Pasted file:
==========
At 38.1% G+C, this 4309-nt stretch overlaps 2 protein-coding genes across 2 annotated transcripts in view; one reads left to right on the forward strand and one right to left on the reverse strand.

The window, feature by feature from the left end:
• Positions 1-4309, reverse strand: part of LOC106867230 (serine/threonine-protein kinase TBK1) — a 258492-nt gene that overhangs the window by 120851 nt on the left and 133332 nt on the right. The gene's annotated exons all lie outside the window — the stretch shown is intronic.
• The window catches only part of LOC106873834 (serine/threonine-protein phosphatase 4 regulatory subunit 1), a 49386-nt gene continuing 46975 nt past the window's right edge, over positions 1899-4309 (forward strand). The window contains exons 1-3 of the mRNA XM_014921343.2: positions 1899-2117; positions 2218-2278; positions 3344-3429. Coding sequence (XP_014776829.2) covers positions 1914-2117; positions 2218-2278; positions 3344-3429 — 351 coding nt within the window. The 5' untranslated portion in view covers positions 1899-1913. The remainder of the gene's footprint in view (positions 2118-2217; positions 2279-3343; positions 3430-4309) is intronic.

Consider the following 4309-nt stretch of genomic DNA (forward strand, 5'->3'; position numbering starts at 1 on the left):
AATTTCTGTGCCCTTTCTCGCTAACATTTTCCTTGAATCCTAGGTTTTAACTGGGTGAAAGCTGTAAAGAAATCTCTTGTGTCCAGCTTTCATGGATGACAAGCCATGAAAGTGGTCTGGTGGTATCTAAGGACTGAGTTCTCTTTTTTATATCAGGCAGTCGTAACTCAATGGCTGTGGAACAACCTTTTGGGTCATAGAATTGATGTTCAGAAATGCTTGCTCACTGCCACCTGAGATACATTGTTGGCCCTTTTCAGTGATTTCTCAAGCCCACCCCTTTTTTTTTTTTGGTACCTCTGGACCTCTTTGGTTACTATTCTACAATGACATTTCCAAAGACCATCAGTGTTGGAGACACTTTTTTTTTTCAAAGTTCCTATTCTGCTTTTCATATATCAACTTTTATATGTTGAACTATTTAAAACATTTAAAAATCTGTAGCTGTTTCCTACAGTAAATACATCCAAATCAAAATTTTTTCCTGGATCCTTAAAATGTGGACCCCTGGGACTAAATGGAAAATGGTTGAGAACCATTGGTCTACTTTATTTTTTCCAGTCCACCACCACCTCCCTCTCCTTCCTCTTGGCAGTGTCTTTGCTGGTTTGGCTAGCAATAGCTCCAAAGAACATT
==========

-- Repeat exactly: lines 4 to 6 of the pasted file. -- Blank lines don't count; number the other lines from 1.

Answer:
• The window catches only part of LOC106873834 (serine/threonine-protein phosphatase 4 regulatory subunit 1), a 49386-nt gene continuing 46975 nt past the window's right edge, over positions 1899-4309 (forward strand). The window contains exons 1-3 of the mRNA XM_014921343.2: positions 1899-2117; positions 2218-2278; positions 3344-3429. Coding sequence (XP_014776829.2) covers positions 1914-2117; positions 2218-2278; positions 3344-3429 — 351 coding nt within the window. The 5' untranslated portion in view covers positions 1899-1913. The remainder of the gene's footprint in view (positions 2118-2217; positions 2279-3343; positions 3430-4309) is intronic.

Consider the following 4309-nt stretch of genomic DNA (forward strand, 5'->3'; position numbering starts at 1 on the left):
AATTTCTGTGCCCTTTCTCGCTAACATTTTCCTTGAATCCTAGGTTTTAACTGGGTGAAAGCTGTAAAGAAATCTCTTGTGTCCAGCTTTCATGGATGACAAGCCATGAAAGTGGTCTGGTGGTATCTAAGGACTGAGTTCTCTTTTTTATATCAGGCAGTCGTAACTCAATGGCTGTGGAACAACCTTTTGGGTCATAGAATTGATGTTCAGAAATGCTTGCTCACTGCCACCTGAGATACATTGTTGGCCCTTTTCAGTGATTTCTCAAGCCCACCCCTTTTTTTTTTTTGGTACCTCTGGACCTCTTTGGTTACTATTCTACAATGACATTTCCAAAGACCATCAGTGTTGGAGACACTTTTTTTTTTCAAAGTTCCTATTCTGCTTTTCATATATCAACTTTTATATGTTGAACTATTTAAAACATTTAAAAATCTGTAGCTGTTTCCTACAGTAAATACATCCAAATCAAAATTTTTTCCTGGATCCTTAAAATGTGGACCCCTGGGACTAAATGGAAAATGGTTGAGAACCATTGGTCTACTTTATTTTTTCCAGTCCACCACCACCTCCCTCTCCTTCCTCTTGGCAGTGTCTTTGCTGGTTTGGCTAGCAATAGCTCCAAAGAACATT